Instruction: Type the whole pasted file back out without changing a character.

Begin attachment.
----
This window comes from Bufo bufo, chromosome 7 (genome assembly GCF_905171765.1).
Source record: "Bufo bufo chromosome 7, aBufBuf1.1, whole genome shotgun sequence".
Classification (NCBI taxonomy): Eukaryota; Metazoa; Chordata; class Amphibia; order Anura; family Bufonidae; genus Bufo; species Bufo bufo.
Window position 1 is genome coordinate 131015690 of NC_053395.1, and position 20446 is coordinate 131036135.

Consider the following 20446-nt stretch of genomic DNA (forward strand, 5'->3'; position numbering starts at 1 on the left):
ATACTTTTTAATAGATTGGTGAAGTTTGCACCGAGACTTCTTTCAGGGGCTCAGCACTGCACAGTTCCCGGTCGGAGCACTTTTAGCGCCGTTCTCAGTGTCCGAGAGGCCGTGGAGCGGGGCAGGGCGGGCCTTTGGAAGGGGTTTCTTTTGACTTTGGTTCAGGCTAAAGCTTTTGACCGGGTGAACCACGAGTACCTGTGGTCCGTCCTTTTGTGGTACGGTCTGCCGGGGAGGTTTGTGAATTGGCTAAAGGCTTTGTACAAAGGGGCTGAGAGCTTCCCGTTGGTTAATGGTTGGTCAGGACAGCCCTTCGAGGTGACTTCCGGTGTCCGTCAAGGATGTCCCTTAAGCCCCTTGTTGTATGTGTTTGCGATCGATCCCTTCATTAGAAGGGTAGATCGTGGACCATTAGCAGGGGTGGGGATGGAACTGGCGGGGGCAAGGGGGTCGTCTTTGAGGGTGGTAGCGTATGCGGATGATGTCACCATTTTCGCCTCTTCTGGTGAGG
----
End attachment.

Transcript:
This window comes from Bufo bufo, chromosome 7 (genome assembly GCF_905171765.1).
Source record: "Bufo bufo chromosome 7, aBufBuf1.1, whole genome shotgun sequence".
Classification (NCBI taxonomy): Eukaryota; Metazoa; Chordata; class Amphibia; order Anura; family Bufonidae; genus Bufo; species Bufo bufo.
Window position 1 is genome coordinate 131015690 of NC_053395.1, and position 20446 is coordinate 131036135.

Consider the following 20446-nt stretch of genomic DNA (forward strand, 5'->3'; position numbering starts at 1 on the left):
ATACTTTTTAATAGATTGGTGAAGTTTGCACCGAGACTTCTTTCAGGGGCTCAGCACTGCACAGTTCCCGGTCGGAGCACTTTTAGCGCCGTTCTCAGTGTCCGAGAGGCCGTGGAGCGGGGCAGGGCGGGCCTTTGGAAGGGGTTTCTTTTGACTTTGGTTCAGGCTAAAGCTTTTGACCGGGTGAACCACGAGTACCTGTGGTCCGTCCTTTTGTGGTACGGTCTGCCGGGGAGGTTTGTGAATTGGCTAAAGGCTTTGTACAAAGGGGCTGAGAGCTTCCCGTTGGTTAATGGTTGGTCAGGACAGCCCTTCGAGGTGACTTCCGGTGTCCGTCAAGGATGTCCCTTAAGCCCCTTGTTGTATGTGTTTGCGATCGATCCCTTCATTAGAAGGGTAGATCGTGGACCATTAGCAGGGGTGGGGATGGAACTGGCGGGGGCAAGGGGGTCGTCTTTGAGGGTGGTAGCGTATGCGGATGATGTCACCATTTTCGCCTCTTCTGGTGAGG